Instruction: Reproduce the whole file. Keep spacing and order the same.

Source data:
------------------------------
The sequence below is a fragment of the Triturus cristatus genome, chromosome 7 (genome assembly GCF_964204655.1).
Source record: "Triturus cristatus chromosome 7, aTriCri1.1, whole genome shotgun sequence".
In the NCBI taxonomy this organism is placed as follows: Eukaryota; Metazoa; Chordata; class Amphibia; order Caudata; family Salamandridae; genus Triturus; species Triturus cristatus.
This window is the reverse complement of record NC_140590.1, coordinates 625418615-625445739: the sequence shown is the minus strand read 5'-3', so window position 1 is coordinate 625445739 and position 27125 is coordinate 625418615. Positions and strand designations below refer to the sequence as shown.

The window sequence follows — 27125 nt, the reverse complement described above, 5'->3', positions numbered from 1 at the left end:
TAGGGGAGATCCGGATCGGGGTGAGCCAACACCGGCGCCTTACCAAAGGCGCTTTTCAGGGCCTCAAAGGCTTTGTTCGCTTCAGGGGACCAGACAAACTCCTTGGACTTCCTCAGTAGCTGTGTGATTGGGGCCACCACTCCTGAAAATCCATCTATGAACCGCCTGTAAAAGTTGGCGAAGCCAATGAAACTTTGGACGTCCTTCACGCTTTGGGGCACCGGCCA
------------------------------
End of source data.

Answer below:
The sequence below is a fragment of the Triturus cristatus genome, chromosome 7 (genome assembly GCF_964204655.1).
Source record: "Triturus cristatus chromosome 7, aTriCri1.1, whole genome shotgun sequence".
In the NCBI taxonomy this organism is placed as follows: Eukaryota; Metazoa; Chordata; class Amphibia; order Caudata; family Salamandridae; genus Triturus; species Triturus cristatus.
This window is the reverse complement of record NC_140590.1, coordinates 625418615-625445739: the sequence shown is the minus strand read 5'-3', so window position 1 is coordinate 625445739 and position 27125 is coordinate 625418615. Positions and strand designations below refer to the sequence as shown.

The window sequence follows — 27125 nt, the reverse complement described above, 5'->3', positions numbered from 1 at the left end:
TAGGGGAGATCCGGATCGGGGTGAGCCAACACCGGCGCCTTACCAAAGGCGCTTTTCAGGGCCTCAAAGGCTTTGTTCGCTTCAGGGGACCAGACAAACTCCTTGGACTTCCTCAGTAGCTGTGTGATTGGGGCCACCACTCCTGAAAATCCATCTATGAACCGCCTGTAAAAGTTGGCGAAGCCAATGAAACTTTGGACGTCCTTCACGCTTTGGGGCACCGGCCA